CNET News Daily Podcast: Google App Engine could bring cloud apps mainstream

Stephen Shankland explains why adding Java capabilities to Google's cloud-computing service could make the burgeoning technology much more common.

As the concept of cloud computing is becoming more familiar to people, Google is now making it easier to write programs that use it. Reporter Stephen Shankland stops by the podcast studio to talk about why a change Google made to its App Engine could dramatically increase the number of cloud-based apps on the market.

Also in this podcast: International spies hack into U.S. electricity grid; Silicon Valley venture capitalists feeling more positive; and Taiwan's Elan sues Apple over touchscreen patents used in the MacBook, iPhone, and iPod Touch.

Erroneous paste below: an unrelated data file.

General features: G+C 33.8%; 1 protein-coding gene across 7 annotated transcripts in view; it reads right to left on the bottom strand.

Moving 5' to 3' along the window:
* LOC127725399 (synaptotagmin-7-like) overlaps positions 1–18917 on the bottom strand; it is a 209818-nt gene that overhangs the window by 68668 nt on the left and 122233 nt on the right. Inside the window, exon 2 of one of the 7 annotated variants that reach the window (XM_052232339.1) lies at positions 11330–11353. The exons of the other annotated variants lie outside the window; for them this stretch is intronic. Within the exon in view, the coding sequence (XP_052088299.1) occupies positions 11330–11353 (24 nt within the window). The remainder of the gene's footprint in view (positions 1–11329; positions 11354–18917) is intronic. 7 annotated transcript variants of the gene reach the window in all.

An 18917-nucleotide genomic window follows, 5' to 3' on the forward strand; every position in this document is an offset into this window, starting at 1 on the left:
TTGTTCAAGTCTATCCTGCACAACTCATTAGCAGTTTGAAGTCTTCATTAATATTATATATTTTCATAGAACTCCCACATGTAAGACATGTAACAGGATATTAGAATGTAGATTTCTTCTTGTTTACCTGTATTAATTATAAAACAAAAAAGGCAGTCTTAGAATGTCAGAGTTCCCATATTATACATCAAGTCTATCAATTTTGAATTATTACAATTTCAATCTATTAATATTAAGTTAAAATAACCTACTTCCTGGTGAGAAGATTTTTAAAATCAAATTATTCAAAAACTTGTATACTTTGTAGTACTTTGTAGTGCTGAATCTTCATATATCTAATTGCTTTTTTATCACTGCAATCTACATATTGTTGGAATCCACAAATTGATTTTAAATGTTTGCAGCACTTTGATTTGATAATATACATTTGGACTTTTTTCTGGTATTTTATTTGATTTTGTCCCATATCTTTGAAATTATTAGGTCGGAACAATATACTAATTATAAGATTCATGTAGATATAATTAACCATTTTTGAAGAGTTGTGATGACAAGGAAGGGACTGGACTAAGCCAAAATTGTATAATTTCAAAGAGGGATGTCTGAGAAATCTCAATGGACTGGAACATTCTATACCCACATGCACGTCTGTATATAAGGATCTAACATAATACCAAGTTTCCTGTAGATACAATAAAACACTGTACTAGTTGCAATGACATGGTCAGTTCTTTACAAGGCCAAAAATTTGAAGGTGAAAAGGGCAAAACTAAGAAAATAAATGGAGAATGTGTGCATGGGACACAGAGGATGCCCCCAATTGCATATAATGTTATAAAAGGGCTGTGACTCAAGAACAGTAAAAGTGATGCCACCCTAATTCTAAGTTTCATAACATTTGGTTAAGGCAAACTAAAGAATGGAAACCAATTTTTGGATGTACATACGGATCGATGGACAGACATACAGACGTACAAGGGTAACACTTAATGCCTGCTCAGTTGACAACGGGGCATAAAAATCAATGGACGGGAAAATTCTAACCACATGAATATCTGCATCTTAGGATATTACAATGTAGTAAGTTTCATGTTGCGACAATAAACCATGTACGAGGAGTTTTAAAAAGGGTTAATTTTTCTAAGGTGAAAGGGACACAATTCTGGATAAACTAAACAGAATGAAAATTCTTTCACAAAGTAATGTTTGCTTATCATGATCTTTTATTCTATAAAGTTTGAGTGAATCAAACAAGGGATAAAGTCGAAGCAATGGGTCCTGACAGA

Listen now: Download today's podcast

Today's stories:

Java makes Google App Engine more mainstream

Report: Spies hacked into U.S. electricity grid

Survey: Venture capitalists' spirits perk up

Facebook hits 200M members, thinks charity

Taiwan's Elan sues Apple over touchscreen patents

In new Acer line: Bigger Netbooks, better batteries

The new TV remote: Your bare hand?

About the author

Jennifer Guevin is managing editor at CNET, overseeing the ever-helpful How To section, special packages, and front-page programming. As a writer, she gravitates toward science, quirky geek culture stories, robots, and food. In real life, she mostly just gravitates toward food.


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